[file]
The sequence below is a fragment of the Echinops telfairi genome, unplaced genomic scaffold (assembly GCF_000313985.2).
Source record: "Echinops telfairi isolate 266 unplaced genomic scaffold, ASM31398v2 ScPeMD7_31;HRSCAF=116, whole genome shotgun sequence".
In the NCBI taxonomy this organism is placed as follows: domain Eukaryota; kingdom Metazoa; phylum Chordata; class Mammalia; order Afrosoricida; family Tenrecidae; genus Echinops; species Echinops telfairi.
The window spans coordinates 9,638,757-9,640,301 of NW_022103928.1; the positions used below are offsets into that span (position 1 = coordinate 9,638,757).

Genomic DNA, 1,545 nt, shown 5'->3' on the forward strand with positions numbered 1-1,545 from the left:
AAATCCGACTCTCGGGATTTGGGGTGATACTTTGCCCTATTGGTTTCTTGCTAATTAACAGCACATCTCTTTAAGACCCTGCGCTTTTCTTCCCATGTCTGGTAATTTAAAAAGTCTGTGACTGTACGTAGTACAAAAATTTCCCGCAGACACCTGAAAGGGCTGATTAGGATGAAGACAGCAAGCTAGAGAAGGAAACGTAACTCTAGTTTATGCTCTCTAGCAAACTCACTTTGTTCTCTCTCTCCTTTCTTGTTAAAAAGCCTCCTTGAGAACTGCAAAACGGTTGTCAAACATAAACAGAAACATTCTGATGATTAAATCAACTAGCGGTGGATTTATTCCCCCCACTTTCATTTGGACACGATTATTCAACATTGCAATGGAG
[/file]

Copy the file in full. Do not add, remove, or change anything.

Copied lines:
The sequence below is a fragment of the Echinops telfairi genome, unplaced genomic scaffold (assembly GCF_000313985.2).
Source record: "Echinops telfairi isolate 266 unplaced genomic scaffold, ASM31398v2 ScPeMD7_31;HRSCAF=116, whole genome shotgun sequence".
In the NCBI taxonomy this organism is placed as follows: domain Eukaryota; kingdom Metazoa; phylum Chordata; class Mammalia; order Afrosoricida; family Tenrecidae; genus Echinops; species Echinops telfairi.
The window spans coordinates 9,638,757-9,640,301 of NW_022103928.1; the positions used below are offsets into that span (position 1 = coordinate 9,638,757).

Genomic DNA, 1,545 nt, shown 5'->3' on the forward strand with positions numbered 1-1,545 from the left:
AAATCCGACTCTCGGGATTTGGGGTGATACTTTGCCCTATTGGTTTCTTGCTAATTAACAGCACATCTCTTTAAGACCCTGCGCTTTTCTTCCCATGTCTGGTAATTTAAAAAGTCTGTGACTGTACGTAGTACAAAAATTTCCCGCAGACACCTGAAAGGGCTGATTAGGATGAAGACAGCAAGCTAGAGAAGGAAACGTAACTCTAGTTTATGCTCTCTAGCAAACTCACTTTGTTCTCTCTCTCCTTTCTTGTTAAAAAGCCTCCTTGAGAACTGCAAAACGGTTGTCAAACATAAACAGAAACATTCTGATGATTAAATCAACTAGCGGTGGATTTATTCCCCCCACTTTCATTTGGACACGATTATTCAACATTGCAATGGAG